How I Draw Spherical Panoramas
Ever since I first sketched a spherical panorama in the Procreate app, people have been asking for a tutorial, so I've finally put together the steps for how I did it. I had seen illustrations that you can pan around before and I wanted to figure out a way to do one on site, rather than make it in my studio from photo references. I will start by saying that panoramic urban sketches done on location are nothing new. The brilliant Gérard Michel and Arno Hartmann have been doing them for some time, and Arno had already been taking his analog images done on site and turning them into scrollable panos with computer software years before I set out to try this.
Most of the time when I draw in curved perspective I draw "intuitively," meaning I don't set up any vanishing points or use any rulers or grids. In researching this process I knew that to do a 360 degree drawing accurately I would need an equirectangular grid with 2:1 proportions. I found one, along with a ton of other very useful information, on DM Swart's website.
I loaded his 3600 x 1800 pixel grid into a Procreate file, created a new layer on top of it, and started sketching my living room, from life, on that layer.
The goal was to have a drawing that looks like a spherical panoramic photo. Only because the drawing is just a flat image, I needed to edit the the metadata or EXIF information associated with the raster file so that Facebook and other sites that support interactive 360 images would recognize it as a photo taken by a 360 camera. I used the free EXIF editor site https://www.thexifer.net/ to do this. This part was surprisingly easy. I uploaded my jpg file (minus the grid) onto the site, hit "edit," and added "Ricoh" and "Ricoh Theta S" (a 360 camera) to the make and model fields in the EXIF editor. Then I exported the image and did a test upload to Facebook and it worked! I couldn't believe it.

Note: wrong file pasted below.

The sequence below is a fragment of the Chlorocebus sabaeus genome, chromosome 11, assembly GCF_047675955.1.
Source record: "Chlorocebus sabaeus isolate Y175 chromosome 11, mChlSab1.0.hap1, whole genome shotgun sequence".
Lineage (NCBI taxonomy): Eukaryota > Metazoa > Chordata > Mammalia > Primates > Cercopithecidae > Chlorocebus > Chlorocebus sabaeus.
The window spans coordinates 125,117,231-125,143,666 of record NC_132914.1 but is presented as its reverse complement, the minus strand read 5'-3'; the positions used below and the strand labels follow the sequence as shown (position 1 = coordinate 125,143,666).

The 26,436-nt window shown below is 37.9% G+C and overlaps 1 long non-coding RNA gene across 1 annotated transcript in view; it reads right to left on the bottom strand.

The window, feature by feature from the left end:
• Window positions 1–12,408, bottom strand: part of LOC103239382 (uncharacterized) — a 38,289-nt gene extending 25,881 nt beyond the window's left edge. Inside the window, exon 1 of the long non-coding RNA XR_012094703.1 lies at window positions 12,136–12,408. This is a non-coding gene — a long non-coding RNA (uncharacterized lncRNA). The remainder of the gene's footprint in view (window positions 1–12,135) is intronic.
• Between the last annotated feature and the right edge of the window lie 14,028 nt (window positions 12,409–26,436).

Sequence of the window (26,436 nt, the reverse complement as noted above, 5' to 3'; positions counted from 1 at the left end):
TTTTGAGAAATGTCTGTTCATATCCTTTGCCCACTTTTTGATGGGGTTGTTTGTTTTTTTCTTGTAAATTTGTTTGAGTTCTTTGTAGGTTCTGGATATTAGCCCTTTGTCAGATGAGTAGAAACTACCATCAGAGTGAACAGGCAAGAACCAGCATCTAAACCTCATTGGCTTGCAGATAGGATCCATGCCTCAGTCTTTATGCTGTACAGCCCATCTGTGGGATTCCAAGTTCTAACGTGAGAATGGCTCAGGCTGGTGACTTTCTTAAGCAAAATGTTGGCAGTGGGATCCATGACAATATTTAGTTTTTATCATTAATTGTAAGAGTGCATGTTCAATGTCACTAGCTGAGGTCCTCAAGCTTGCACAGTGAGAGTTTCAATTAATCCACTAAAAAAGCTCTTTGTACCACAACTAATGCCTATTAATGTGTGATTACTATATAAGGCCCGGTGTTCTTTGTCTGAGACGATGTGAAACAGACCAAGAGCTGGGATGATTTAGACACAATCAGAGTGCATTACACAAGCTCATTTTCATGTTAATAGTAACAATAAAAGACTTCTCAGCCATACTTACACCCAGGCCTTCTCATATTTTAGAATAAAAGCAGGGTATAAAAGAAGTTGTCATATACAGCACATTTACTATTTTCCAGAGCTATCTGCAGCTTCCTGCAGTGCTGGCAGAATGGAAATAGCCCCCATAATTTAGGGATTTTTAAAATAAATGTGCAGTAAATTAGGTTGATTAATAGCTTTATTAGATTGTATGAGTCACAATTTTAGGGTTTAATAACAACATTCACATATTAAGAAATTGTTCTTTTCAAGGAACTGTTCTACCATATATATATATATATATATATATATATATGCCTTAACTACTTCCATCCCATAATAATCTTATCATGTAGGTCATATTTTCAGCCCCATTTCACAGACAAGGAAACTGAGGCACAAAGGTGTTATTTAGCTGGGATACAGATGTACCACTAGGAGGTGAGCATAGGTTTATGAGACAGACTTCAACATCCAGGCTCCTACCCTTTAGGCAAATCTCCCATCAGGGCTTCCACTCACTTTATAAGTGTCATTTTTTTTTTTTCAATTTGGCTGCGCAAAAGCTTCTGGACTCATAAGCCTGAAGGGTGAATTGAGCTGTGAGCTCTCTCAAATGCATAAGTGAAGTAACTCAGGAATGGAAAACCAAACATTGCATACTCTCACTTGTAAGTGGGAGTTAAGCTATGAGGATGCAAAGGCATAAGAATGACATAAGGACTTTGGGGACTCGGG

That's the whole process. Since then I've also done two more in the Procreate app on my iPad and one pen and ink drawing on a grid I printed out. The trickiest part is probably reconciling what you are seeing and sketching with the equirectangular grid. It takes some practice, and fortunately I'd done lots of exploring with curved perspective for years so I was better prepared for the challenge. The drawings themselves also just take a long time because you are drawing literally everything around you in all directions, instead of cropping to a relatively small field of view as in most sketches. The process took a lot of trial and error, but it went smoother than I anticipated. You can see all my 360 sketches to date here: https://kuula.co/profile/paulheaston